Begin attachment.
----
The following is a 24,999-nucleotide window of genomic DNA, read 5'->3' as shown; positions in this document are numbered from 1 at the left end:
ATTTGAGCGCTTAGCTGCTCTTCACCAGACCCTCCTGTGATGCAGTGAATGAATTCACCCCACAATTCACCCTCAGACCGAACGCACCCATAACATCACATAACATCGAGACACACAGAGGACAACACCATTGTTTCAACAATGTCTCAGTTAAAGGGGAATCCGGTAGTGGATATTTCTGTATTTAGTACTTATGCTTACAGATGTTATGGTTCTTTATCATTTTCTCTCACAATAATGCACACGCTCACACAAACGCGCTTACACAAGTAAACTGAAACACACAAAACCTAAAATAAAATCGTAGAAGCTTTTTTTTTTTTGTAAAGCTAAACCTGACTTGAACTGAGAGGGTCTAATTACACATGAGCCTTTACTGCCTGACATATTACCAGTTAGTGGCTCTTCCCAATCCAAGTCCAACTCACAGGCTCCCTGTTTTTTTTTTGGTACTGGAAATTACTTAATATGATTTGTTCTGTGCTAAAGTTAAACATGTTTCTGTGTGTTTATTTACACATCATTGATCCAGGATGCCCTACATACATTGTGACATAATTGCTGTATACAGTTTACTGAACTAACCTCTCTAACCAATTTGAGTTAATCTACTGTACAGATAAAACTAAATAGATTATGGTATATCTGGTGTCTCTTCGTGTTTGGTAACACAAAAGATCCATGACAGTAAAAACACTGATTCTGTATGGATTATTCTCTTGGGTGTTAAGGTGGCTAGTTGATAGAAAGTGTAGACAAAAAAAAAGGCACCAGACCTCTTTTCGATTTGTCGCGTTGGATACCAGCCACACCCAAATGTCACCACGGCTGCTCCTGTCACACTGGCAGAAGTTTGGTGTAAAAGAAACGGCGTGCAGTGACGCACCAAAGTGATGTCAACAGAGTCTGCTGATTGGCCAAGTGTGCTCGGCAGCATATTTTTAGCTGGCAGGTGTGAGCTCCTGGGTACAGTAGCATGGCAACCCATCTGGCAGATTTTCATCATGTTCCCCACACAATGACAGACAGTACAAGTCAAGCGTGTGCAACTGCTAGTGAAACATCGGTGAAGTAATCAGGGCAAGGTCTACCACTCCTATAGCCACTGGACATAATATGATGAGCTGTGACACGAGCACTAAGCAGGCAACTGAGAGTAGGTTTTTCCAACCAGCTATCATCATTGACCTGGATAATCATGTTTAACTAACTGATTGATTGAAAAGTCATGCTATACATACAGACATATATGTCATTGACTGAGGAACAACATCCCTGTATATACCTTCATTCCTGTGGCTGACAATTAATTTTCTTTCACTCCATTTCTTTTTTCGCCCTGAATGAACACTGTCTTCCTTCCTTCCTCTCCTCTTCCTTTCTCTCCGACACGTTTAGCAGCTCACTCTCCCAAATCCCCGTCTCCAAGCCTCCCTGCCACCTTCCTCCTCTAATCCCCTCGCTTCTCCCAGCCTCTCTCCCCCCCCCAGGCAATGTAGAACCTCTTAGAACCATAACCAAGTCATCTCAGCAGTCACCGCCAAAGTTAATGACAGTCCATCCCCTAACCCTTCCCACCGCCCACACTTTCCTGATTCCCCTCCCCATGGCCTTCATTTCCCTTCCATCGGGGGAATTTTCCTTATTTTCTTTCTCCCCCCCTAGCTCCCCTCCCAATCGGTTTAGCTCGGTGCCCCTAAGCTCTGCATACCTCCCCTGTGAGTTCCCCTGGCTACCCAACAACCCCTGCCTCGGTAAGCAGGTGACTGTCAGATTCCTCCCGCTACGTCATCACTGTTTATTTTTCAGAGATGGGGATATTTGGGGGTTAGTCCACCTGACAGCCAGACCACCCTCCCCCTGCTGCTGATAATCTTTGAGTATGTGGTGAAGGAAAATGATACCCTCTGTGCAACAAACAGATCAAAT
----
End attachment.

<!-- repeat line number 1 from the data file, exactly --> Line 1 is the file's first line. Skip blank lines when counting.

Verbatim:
The following is a 24,999-nucleotide window of genomic DNA, read 5'->3' as shown; positions in this document are numbered from 1 at the left end: